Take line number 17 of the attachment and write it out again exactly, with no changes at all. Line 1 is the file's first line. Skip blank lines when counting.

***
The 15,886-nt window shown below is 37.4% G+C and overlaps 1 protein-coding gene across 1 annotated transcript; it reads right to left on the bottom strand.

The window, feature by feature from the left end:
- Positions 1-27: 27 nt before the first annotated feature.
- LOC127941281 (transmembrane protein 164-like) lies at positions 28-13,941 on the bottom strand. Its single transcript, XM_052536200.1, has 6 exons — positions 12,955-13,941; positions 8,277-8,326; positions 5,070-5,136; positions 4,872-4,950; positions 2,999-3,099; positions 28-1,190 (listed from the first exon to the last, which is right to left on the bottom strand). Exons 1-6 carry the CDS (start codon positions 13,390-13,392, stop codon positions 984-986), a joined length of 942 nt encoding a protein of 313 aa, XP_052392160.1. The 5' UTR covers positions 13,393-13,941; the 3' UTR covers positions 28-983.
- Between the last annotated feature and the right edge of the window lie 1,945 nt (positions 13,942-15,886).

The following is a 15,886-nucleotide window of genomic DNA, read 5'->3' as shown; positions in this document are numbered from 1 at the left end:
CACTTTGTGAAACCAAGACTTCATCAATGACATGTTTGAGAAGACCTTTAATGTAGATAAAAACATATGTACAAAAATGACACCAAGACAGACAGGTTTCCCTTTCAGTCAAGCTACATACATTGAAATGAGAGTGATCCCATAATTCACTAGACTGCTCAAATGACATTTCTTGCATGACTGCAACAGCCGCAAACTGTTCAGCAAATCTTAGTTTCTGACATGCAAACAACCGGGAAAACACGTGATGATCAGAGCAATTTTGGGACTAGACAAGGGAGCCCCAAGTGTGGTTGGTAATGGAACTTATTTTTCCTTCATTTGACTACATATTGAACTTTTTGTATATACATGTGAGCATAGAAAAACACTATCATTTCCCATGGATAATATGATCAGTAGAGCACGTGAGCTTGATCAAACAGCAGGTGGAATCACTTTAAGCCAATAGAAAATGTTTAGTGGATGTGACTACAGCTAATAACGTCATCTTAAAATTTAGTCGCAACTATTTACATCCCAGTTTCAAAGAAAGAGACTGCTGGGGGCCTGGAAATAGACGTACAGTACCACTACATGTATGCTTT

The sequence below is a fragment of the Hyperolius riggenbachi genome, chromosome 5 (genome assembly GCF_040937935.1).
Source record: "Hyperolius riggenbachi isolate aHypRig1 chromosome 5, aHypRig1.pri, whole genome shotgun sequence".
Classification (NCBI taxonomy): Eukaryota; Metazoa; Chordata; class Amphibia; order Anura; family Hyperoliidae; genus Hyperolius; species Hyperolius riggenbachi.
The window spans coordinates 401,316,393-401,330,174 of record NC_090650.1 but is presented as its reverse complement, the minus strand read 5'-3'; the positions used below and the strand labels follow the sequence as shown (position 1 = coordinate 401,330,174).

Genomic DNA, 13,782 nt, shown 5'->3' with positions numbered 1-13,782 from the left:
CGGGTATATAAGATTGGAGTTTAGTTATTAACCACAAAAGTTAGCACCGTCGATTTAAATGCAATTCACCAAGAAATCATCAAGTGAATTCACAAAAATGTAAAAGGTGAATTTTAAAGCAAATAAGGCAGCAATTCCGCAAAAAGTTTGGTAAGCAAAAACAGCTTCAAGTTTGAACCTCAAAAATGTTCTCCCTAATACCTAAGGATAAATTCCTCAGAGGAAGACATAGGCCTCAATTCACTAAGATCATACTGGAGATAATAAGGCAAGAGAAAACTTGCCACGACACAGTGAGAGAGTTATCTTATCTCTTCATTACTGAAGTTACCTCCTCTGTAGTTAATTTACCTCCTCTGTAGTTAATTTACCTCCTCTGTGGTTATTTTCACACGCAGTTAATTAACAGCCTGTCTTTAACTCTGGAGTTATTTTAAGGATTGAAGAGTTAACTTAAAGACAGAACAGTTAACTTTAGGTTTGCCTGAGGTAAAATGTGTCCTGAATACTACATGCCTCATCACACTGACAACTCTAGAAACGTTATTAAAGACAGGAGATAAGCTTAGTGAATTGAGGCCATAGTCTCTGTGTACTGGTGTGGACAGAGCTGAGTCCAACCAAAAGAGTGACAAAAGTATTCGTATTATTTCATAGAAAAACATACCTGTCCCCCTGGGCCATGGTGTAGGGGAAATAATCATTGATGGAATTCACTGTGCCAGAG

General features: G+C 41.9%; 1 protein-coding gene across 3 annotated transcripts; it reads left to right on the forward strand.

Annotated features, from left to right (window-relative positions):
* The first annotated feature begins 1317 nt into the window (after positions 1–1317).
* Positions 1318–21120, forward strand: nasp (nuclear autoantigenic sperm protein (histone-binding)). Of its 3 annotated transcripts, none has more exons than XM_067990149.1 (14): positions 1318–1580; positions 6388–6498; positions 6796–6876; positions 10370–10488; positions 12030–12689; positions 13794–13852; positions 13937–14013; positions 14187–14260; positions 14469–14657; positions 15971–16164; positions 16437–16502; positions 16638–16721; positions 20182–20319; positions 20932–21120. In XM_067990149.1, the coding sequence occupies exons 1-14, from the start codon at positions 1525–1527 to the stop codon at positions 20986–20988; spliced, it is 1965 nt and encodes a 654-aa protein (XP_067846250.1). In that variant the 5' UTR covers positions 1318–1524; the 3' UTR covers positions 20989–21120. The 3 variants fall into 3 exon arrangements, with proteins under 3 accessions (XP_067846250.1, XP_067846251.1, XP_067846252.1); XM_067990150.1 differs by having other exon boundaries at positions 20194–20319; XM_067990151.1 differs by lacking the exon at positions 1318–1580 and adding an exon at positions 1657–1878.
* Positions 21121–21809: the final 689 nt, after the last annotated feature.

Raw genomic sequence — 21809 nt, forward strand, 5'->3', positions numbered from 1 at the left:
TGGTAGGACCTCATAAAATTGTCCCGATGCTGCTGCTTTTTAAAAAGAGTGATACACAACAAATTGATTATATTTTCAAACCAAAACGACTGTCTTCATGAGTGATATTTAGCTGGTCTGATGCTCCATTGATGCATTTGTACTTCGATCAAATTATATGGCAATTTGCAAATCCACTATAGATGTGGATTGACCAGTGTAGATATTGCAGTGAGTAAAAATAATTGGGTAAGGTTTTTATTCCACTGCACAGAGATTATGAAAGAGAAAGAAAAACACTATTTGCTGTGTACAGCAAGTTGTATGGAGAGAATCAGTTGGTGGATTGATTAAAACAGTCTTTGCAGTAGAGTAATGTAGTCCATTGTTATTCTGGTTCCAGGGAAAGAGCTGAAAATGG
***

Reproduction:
* Positions 1318–21120, forward strand: nasp (nuclear autoantigenic sperm protein (histone-binding)). Of its 3 annotated transcripts, none has more exons than XM_067990149.1 (14): positions 1318–1580; positions 6388–6498; positions 6796–6876; positions 10370–10488; positions 12030–12689; positions 13794–13852; positions 13937–14013; positions 14187–14260; positions 14469–14657; positions 15971–16164; positions 16437–16502; positions 16638–16721; positions 20182–20319; positions 20932–21120. In XM_067990149.1, the coding sequence occupies exons 1-14, from the start codon at positions 1525–1527 to the stop codon at positions 20986–20988; spliced, it is 1965 nt and encodes a 654-aa protein (XP_067846250.1). In that variant the 5' UTR covers positions 1318–1524; the 3' UTR covers positions 20989–21120. The 3 variants fall into 3 exon arrangements, with proteins under 3 accessions (XP_067846250.1, XP_067846251.1, XP_067846252.1); XM_067990150.1 differs by having other exon boundaries at positions 20194–20319; XM_067990151.1 differs by lacking the exon at positions 1318–1580 and adding an exon at positions 1657–1878.